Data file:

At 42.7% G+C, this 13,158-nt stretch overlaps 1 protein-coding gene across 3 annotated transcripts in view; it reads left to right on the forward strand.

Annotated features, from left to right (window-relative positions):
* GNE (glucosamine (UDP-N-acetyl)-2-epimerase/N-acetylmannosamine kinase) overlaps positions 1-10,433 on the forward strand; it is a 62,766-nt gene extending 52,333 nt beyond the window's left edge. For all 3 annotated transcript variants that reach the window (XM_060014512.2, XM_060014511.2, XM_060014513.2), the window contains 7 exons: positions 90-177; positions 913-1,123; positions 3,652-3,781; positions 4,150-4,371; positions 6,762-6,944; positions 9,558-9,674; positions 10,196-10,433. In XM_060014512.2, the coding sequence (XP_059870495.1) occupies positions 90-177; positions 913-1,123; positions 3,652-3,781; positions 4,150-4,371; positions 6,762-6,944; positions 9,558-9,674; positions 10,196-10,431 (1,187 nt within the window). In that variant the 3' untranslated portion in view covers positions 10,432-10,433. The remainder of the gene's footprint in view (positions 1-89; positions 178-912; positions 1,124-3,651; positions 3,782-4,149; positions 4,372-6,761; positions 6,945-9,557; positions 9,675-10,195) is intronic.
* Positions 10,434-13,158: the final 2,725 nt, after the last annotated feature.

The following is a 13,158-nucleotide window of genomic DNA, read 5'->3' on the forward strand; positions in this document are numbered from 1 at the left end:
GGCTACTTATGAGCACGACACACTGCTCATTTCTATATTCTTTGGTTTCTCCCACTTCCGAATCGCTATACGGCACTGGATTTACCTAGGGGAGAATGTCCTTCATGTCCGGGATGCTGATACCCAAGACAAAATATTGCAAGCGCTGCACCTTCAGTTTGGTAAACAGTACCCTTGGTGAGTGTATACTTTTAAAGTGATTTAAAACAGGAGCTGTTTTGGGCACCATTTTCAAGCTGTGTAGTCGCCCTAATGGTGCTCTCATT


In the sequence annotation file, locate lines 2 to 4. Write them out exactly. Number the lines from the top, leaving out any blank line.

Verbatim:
Annotated features, from left to right (window-relative positions):
* GNE (glucosamine (UDP-N-acetyl)-2-epimerase/N-acetylmannosamine kinase) overlaps positions 1-10,433 on the forward strand; it is a 62,766-nt gene extending 52,333 nt beyond the window's left edge. For all 3 annotated transcript variants that reach the window (XM_060014512.2, XM_060014511.2, XM_060014513.2), the window contains 7 exons: positions 90-177; positions 913-1,123; positions 3,652-3,781; positions 4,150-4,371; positions 6,762-6,944; positions 9,558-9,674; positions 10,196-10,433. In XM_060014512.2, the coding sequence (XP_059870495.1) occupies positions 90-177; positions 913-1,123; positions 3,652-3,781; positions 4,150-4,371; positions 6,762-6,944; positions 9,558-9,674; positions 10,196-10,431 (1,187 nt within the window). In that variant the 3' untranslated portion in view covers positions 10,432-10,433. The remainder of the gene's footprint in view (positions 1-89; positions 178-912; positions 1,124-3,651; positions 3,782-4,149; positions 4,372-6,761; positions 6,945-9,557; positions 9,675-10,195) is intronic.
* Positions 10,434-13,158: the final 2,725 nt, after the last annotated feature.